Whether at the office or in the comfort of one’s home, to be protected from the sun’s irksome beams via a modest apparatus of shades or blinds is somewhat of a given. It’s an asset that’s about as ubiquitous and taken for granted as the windows that harness them. However essential, we’re commonly confronted with the imperfections of these shielding instruments as the shifting angle of the sun creeps into scarcely exposed gaps at the edges of a particular window quadrant. Surely, this inconvenience is one of little gravity, though it’s one many of us let disrupt our workplace productivity or general peace of mind. Fortunately, the innovators at MechoSystems have devised a system for optimizing indoor shading that aids the ecosystem all the while.


GB&D_2015_May_GIF_v3_02ph82_006_2William Maiman elucidates the process succinctly. “The idea of the ShadeLoc system is that we are able to capture the free edge of the shade and truly eliminate the light gap between the edge of the material and the wall.” These gaps exist, says Maiman, because space is indeed needed for elements such as shade brackets and cords to exist. Some attempt to remedy this by simply draping windows with oversized shades, though this opens up the door to ever more disruptions such as air currents blowing and flapping shades around. However, MechoSystems’ ShadeLoc remains firmly fixed in place with credit due to its novel signature side zipper. “This is literally a zippered edge that gets captured by the inner channel of the side channel so that the textile cannot move in and out of the side channel,” Maiman says.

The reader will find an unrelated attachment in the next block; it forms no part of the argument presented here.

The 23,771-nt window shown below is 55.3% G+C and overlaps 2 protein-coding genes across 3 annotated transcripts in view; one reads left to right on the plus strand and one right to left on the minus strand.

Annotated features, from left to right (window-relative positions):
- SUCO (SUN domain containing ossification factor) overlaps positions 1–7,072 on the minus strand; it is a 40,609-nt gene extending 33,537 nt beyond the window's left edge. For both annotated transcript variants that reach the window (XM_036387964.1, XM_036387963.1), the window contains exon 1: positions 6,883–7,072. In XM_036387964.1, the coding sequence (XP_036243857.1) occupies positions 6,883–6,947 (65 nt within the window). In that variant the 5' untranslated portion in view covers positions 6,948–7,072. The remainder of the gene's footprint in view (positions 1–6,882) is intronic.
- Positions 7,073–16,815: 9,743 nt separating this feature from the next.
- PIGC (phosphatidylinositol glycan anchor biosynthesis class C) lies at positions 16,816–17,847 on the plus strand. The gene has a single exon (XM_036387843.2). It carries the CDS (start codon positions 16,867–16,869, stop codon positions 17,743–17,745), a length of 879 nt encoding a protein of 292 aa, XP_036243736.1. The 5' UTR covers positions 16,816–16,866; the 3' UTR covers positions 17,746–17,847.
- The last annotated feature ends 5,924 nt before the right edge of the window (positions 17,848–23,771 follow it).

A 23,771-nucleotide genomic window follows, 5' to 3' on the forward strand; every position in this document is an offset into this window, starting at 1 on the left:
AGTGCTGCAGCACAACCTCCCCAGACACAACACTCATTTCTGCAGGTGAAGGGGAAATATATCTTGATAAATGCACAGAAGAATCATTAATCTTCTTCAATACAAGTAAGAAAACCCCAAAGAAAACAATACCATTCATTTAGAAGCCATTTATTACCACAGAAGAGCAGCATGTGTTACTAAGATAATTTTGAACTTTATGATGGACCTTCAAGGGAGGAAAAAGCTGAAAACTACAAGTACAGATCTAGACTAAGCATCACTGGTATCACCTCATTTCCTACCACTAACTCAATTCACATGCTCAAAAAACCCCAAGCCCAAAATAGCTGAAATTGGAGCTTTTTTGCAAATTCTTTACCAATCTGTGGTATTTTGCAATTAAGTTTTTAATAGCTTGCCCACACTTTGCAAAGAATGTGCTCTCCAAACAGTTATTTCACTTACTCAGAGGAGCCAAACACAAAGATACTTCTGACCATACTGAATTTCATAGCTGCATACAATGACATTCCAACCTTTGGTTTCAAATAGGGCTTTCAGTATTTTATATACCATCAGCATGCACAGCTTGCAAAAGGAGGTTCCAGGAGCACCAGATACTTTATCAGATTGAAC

Imperative to this system is a technique that Maiman and his team call “multi-banding,” making possible the customization of the shading of each quadrant via a central “connector piece.” For example, “one motor on one side of the four window panes can do the work and lift all four shades at the same time,” Maiman adds, “this way we can save on wiring and we can save on motor costs.” And as often is the case, with cost benefits comes environmental gains. “All shades are going to help with the heating and air conditioning issue and all shades are going to help reduce the BTU load on the building,” a quality that pleases Maiman’s clients, which ranges from art museums to office buildings to hospitals. ShadeLoc made its formal debut at NeoCon and has enjoyed favorable reception from the AIA community.